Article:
Arshdeep, the latest swing sensation


Chander Shekhar Luthra

New Delhi: During the T20 World Cup, which is currently going on in Australia, Arshdeep Singh’s role in the Indian pace attack has grown.

The left-arm pacer laid down India’s challenge while defending a meagre 134 on Sunday against South Africa by striking twice in his first over (the second over of the innings) and removing the dangerous Quinton de Kock and the hard-hitting Rilee Rossouw.

KL Rahul at second slip successfully caught de Kock’s outside edge after he originally swung the ball away late to create it. A few balls later, Rossouw was unable to slog an incoming delivery on the leg-side because he was pinned in front of the bowler. With seven wickets in three matches, with an economy rate of 7.83 and an average of 13.42, Arshdeep is now India’s top wicket-taker in the T20 World Cup.

Arshdeep has already forced a redemption arc that would make even the most audacious screenwriters stare at their blank pages for long periods of time, wondering what they’d just witnessed. And keep in mind that he is only 15 matches into his fledgling T20 international career and has been flying for more than three months.

It has been precisely eight weeks since his unintentional gaffe —a dropped dolly in the last overs of a close Asia Cup match between Pakistan and India — put him squarely under the spotlight that athletes fear the most.

Even the toughest veterans can crumble when they are labelled “national traitors” and subjected to widespread abuse, so what chance did a 23-year-old player with fewer than 10 games to his credit have?

The only person who can tell us if Arshdeep slept well the night before or if the abuse and threats that were made against him and his family were on his mind as he took the field for the first time against the same opponents is Arshdeep.

If his T20 World Cup debut in Melbourne against Pakistan, of all teams, had him on edge, they were dead calm when he managed to get the ball to swing back in, fooling the big fish in Babar Azam and leaving the opposition perplexed.

Before the match with India, Babar, with his strike rate of 145.2, was the most dangerous opponent and he had only lost his wicket once to left-arm fast bowling in this format. Still, the No. 3 batter in the ICC was caught leg-before by a scorching in-swinging full delivery from Arshdeep.

At the receiving end

Arshdeep, however, was the focus of online discussion a little over during the Asia Cup after he botched a sitter from Asif Ali during Pakistan’s game against India. The 23-year-old showed courage and almost made up for his mistake when he came close to defending six runs in the last over. He made up for his mistake by catching Asif in front of the stumps, and Pakistan won by a narrow margin of five wickets with one ball left.

This is another thing that it was Asif who later on hit a six and a boundary in the penultimate over to help his team win.
India lost to Sri Lanka in the next game and failed to qualify for the Asia Cup 2022 final. After the Pakistan match, the 23-year-old bowler was subjected to social media criticism from all areas of the country. Arshdeep was called all sorts of names, but despite all the hostility, he showed in that match as well as the next one that he is ready for the big stage.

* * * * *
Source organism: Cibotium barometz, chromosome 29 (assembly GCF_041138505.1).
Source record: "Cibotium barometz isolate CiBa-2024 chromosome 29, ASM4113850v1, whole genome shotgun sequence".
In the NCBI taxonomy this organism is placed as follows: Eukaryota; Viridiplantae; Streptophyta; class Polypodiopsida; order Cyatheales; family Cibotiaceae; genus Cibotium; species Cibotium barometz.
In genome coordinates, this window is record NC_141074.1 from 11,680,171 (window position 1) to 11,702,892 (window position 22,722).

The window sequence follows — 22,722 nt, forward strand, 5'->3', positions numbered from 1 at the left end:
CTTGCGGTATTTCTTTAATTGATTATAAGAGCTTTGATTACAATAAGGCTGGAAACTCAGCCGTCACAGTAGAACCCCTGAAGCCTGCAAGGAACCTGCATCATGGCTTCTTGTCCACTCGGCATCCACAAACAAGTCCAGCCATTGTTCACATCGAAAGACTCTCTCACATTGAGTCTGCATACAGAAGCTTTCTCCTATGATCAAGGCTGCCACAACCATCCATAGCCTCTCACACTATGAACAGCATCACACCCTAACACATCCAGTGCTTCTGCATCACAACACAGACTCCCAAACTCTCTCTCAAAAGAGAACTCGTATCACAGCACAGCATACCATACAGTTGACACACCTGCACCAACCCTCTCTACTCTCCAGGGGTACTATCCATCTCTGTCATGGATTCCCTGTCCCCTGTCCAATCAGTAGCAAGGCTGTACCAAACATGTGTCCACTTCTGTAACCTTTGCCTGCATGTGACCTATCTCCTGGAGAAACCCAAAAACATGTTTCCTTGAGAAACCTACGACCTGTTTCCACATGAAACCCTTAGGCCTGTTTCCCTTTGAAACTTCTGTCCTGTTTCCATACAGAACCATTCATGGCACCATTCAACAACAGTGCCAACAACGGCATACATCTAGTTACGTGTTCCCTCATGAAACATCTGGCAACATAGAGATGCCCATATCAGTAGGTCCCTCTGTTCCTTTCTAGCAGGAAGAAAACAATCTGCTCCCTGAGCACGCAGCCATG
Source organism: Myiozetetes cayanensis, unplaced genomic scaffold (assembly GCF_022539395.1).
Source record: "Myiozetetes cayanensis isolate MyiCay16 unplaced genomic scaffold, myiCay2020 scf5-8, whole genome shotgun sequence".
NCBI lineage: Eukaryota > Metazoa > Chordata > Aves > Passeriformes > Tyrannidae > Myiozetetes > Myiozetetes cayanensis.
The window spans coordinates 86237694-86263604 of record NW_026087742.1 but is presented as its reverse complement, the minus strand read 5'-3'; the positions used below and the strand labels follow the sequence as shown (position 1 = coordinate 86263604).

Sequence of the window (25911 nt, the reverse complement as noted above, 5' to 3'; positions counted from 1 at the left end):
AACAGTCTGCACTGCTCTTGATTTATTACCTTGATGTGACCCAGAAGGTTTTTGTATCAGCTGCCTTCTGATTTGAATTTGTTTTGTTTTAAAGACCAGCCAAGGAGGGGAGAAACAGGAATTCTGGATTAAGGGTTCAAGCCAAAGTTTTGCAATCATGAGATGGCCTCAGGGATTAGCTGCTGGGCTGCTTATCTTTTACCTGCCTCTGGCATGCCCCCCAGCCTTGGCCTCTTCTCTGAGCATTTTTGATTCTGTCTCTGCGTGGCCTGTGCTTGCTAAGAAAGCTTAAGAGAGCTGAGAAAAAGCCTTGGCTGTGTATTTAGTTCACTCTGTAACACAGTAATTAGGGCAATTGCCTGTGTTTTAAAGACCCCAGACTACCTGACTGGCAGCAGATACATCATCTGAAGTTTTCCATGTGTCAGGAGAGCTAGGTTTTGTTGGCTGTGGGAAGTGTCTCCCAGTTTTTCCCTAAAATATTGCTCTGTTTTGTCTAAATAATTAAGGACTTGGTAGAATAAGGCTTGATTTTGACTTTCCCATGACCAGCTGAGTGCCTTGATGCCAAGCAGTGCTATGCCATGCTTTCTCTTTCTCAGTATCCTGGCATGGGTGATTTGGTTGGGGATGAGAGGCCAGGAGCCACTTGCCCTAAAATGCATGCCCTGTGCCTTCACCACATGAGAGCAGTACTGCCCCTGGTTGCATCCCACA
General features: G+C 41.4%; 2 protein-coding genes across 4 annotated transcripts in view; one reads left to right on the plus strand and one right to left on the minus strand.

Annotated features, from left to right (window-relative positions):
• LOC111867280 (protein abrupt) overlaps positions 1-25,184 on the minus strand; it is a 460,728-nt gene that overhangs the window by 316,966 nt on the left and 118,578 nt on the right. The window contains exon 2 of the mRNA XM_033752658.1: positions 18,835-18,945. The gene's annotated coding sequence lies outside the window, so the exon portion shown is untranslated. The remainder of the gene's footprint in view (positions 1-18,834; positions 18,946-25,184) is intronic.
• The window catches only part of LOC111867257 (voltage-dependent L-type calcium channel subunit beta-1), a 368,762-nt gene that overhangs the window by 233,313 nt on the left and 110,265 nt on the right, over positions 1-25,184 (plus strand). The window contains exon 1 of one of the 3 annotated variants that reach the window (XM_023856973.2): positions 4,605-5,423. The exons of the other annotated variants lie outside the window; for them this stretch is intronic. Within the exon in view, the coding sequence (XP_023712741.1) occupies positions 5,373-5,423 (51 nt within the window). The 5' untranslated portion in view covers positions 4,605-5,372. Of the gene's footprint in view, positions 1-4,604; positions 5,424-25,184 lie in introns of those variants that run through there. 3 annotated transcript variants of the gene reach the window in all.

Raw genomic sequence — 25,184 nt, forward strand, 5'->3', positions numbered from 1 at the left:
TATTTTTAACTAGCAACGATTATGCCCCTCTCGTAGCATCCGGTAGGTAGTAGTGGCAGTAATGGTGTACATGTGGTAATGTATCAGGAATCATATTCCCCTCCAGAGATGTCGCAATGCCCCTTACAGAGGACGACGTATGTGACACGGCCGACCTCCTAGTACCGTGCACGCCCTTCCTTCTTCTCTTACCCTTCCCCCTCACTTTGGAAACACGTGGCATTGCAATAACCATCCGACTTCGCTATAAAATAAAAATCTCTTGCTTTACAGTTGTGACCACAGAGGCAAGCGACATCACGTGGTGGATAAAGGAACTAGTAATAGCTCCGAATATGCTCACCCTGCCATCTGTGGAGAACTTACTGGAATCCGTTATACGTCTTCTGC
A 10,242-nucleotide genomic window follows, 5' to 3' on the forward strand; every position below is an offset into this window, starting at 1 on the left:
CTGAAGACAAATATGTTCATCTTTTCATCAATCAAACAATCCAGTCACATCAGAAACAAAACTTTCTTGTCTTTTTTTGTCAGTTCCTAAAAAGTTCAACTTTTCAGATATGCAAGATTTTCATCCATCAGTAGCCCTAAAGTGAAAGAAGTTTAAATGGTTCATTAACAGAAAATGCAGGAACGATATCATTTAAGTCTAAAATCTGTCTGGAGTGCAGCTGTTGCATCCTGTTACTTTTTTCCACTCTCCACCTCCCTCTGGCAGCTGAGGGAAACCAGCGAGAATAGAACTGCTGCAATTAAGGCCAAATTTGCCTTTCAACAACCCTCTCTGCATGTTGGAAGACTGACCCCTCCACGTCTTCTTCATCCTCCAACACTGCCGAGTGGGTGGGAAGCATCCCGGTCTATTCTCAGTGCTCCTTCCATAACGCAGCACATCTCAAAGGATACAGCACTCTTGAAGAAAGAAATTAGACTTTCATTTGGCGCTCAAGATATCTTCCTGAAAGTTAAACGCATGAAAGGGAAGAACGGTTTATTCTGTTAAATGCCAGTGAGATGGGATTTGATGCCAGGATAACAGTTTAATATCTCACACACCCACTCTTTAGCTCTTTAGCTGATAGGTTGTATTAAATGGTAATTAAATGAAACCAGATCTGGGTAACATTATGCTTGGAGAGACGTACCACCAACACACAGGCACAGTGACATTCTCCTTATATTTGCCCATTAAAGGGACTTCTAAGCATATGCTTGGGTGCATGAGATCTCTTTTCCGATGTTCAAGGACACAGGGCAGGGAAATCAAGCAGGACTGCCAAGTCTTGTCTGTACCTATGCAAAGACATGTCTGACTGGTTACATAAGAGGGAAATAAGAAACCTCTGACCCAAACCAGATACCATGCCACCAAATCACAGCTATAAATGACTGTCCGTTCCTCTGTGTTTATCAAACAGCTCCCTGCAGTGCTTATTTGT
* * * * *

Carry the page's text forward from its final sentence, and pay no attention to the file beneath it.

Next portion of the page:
And it didn’t take him long to prove himself at the highest level. On October 23, India and Pakistan faced up once more, but this time, the stakes were higher. In addition to the teams competing at the Melbourne Cricket Ground (MCG) in front of more than 90,000 spectators, it was also a T20 World Cup match.

Future perfect

Before putting a foot Down Under, the newest player in India’s T20 squad would have been aware of his important role going into the tournament. While Arshdeep had not made a mistake since making his international debut, there was still some uncertainty regarding the exact bowling attack in Bumrah’s absence. It was also unclear how India’s seamers would balance their new-ball and death-bowling responsibilities.

It was a risk to choose Arshdeep over Harshal Patel. But the reasoning was simple. India preferred to take early wickets rather than play soft. Hence the right-handed bat vs. left-arm bowler mismatch. And finally, it was skipper Rohit Sharma who put faith in Arshdeep’s ability by giving him the new-ball before experienced Bhuvneshwar Kumar.

And the result is there in front of all. The Chandigarh-based lanky seamer put any concerns about his ability to bowl in Australian conditions, which favour pace and bounce, to rest when he bounced the No. 1 T20I batsman Mohammad Rizwan out for his second of three wickets against Pakistan in Melbourne. He finished with three for 32 and held Pakistan to 159 for eight, getting Asif with a short ball at the very end. The remainder was handled by Virat Kohli’s undefeated 82-run blitz.

Arshdeep let runs go against the Netherlands, giving up 37 runs in four overs. He pitched too high and didn’t get the planned yorkers. He did, however, take two wickets off successive balls, displaying his versatility. Before sending in a yorker on the next ball to trap Fred Klaassen in front, he first dug in a bouncer to get Logan van Beek.

His performance against the Proteas in the third low-scoring game was boosted when he dismissed two of their top batters in his first over.

India suffered its first loss in the T20 World Cup at the hands of South Africa on Sunday, but it will concentrate on the lessons learned. The Men in Blue had hope thanks to Arshdeep’s two for 25 and Suryakumar Yadav’s valiant effort, which helped extend the match into the last over.

(The writer is a senior Delhi-based journalist. He can be contacted at ‘’)


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